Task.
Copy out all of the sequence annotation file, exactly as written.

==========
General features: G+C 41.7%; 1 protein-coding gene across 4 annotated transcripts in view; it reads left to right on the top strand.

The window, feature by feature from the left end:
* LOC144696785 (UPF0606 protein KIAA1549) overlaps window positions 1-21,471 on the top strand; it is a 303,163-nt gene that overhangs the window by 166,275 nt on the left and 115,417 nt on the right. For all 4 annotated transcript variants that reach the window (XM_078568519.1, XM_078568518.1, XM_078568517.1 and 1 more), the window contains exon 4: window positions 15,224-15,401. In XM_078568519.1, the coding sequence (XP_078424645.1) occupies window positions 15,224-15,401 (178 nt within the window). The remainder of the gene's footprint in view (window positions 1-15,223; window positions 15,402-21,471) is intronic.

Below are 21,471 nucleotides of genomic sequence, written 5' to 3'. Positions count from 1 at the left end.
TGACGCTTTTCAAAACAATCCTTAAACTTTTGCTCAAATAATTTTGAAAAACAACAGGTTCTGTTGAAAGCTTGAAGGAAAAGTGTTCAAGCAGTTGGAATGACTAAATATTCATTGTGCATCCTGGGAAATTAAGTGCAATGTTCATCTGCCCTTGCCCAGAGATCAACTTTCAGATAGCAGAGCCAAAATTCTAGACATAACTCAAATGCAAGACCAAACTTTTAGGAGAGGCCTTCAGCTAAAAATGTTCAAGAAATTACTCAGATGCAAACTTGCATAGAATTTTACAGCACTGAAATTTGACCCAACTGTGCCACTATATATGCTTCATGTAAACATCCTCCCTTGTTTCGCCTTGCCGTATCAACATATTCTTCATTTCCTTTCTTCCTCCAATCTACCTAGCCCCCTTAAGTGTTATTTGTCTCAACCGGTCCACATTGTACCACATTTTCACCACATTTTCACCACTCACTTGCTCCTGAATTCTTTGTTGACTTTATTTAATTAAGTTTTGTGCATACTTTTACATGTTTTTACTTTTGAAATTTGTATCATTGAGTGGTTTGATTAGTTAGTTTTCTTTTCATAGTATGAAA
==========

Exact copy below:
General features: G+C 41.7%; 1 protein-coding gene across 4 annotated transcripts in view; it reads left to right on the top strand.

The window, feature by feature from the left end:
* LOC144696785 (UPF0606 protein KIAA1549) overlaps window positions 1-21,471 on the top strand; it is a 303,163-nt gene that overhangs the window by 166,275 nt on the left and 115,417 nt on the right. For all 4 annotated transcript variants that reach the window (XM_078568519.1, XM_078568518.1, XM_078568517.1 and 1 more), the window contains exon 4: window positions 15,224-15,401. In XM_078568519.1, the coding sequence (XP_078424645.1) occupies window positions 15,224-15,401 (178 nt within the window). The remainder of the gene's footprint in view (window positions 1-15,223; window positions 15,402-21,471) is intronic.

Below are 21,471 nucleotides of genomic sequence, written 5' to 3'. Positions count from 1 at the left end.
TGACGCTTTTCAAAACAATCCTTAAACTTTTGCTCAAATAATTTTGAAAAACAACAGGTTCTGTTGAAAGCTTGAAGGAAAAGTGTTCAAGCAGTTGGAATGACTAAATATTCATTGTGCATCCTGGGAAATTAAGTGCAATGTTCATCTGCCCTTGCCCAGAGATCAACTTTCAGATAGCAGAGCCAAAATTCTAGACATAACTCAAATGCAAGACCAAACTTTTAGGAGAGGCCTTCAGCTAAAAATGTTCAAGAAATTACTCAGATGCAAACTTGCATAGAATTTTACAGCACTGAAATTTGACCCAACTGTGCCACTATATATGCTTCATGTAAACATCCTCCCTTGTTTCGCCTTGCCGTATCAACATATTCTTCATTTCCTTTCTTCCTCCAATCTACCTAGCCCCCTTAAGTGTTATTTGTCTCAACCGGTCCACATTGTACCACATTTTCACCACATTTTCACCACTCACTTGCTCCTGAATTCTTTGTTGACTTTATTTAATTAAGTTTTGTGCATACTTTTACATGTTTTTACTTTTGAAATTTGTATCATTGAGTGGTTTGATTAGTTAGTTTTCTTTTCATAGTATGAAA